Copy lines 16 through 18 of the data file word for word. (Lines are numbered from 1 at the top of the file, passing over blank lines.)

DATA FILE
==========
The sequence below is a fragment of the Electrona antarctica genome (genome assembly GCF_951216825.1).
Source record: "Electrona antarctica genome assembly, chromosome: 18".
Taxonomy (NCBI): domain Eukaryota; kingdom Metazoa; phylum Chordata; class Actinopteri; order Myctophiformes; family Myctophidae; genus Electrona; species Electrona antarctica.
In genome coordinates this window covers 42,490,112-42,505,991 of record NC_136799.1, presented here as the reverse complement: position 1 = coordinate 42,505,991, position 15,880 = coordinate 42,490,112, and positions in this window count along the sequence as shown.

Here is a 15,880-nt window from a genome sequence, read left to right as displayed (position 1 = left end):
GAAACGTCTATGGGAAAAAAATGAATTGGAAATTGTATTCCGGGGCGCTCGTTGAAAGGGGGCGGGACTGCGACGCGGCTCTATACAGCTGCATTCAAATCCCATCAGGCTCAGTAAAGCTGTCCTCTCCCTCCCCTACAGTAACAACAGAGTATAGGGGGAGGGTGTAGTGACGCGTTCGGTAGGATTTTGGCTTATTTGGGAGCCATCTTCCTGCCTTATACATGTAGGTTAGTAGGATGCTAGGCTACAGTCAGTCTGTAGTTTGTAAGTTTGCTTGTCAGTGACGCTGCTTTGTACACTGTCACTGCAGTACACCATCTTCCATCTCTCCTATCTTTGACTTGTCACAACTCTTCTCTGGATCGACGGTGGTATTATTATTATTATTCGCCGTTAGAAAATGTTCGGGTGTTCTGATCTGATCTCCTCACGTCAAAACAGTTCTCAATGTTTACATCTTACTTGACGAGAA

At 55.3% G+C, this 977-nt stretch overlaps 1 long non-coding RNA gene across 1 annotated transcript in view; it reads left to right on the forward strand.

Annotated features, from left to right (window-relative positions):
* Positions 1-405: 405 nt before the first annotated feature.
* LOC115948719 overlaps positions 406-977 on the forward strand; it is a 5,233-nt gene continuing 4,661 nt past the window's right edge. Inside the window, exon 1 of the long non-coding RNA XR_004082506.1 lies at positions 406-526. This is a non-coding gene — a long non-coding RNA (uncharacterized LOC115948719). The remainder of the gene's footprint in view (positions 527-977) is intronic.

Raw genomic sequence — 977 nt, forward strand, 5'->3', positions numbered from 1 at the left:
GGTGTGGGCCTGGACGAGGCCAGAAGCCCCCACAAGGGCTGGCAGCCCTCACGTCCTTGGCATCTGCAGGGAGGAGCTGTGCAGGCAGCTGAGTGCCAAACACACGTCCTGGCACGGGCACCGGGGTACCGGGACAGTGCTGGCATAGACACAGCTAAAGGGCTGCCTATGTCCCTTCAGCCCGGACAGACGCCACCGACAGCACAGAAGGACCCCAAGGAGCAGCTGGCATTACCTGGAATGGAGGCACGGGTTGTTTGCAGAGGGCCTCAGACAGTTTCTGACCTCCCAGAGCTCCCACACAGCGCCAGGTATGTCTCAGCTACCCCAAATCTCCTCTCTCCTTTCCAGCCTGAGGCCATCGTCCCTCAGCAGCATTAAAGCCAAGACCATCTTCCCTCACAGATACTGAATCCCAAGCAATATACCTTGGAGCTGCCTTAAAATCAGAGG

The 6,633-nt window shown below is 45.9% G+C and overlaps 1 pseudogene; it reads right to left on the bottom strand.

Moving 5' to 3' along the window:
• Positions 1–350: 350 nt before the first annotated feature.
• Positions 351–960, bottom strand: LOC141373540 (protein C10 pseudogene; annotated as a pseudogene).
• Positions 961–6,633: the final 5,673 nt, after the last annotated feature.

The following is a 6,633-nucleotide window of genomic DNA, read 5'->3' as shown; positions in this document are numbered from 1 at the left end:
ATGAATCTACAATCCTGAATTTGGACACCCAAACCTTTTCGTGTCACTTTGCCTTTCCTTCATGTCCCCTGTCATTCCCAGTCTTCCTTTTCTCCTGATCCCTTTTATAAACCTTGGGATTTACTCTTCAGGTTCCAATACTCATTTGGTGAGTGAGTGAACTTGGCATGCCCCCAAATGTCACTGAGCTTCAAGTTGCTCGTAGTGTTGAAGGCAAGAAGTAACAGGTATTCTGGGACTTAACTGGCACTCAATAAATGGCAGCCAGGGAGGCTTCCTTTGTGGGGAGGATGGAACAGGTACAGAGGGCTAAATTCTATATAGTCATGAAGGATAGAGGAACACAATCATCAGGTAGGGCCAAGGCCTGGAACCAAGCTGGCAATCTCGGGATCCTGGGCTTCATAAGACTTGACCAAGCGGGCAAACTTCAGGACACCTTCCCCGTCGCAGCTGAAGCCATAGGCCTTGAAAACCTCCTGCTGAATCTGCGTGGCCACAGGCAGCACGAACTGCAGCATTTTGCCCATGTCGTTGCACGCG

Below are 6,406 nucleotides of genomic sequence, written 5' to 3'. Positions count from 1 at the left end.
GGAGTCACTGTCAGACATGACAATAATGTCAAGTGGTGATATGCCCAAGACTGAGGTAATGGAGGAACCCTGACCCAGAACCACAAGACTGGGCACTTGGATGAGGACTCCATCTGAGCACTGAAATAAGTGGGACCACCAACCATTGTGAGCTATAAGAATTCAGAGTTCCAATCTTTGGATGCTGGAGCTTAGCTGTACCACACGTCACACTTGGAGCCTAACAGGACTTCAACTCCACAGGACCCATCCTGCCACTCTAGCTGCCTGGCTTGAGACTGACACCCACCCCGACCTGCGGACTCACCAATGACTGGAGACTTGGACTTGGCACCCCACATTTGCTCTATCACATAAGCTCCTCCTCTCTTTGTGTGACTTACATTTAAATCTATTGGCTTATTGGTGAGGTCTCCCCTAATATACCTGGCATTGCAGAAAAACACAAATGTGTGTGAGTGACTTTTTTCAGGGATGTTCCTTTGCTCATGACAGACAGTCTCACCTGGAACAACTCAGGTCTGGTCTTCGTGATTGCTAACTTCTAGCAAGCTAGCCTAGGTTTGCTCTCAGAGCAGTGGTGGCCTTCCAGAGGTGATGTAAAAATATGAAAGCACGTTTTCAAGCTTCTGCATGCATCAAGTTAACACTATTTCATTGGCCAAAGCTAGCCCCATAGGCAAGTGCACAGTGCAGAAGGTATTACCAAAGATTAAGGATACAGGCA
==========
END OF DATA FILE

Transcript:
• Positions 351–960, bottom strand: LOC141373540 (protein C10 pseudogene; annotated as a pseudogene).
• Positions 961–6,633: the final 5,673 nt, after the last annotated feature.

The following is a 6,633-nucleotide window of genomic DNA, read 5'->3' as shown; positions in this document are numbered from 1 at the left end: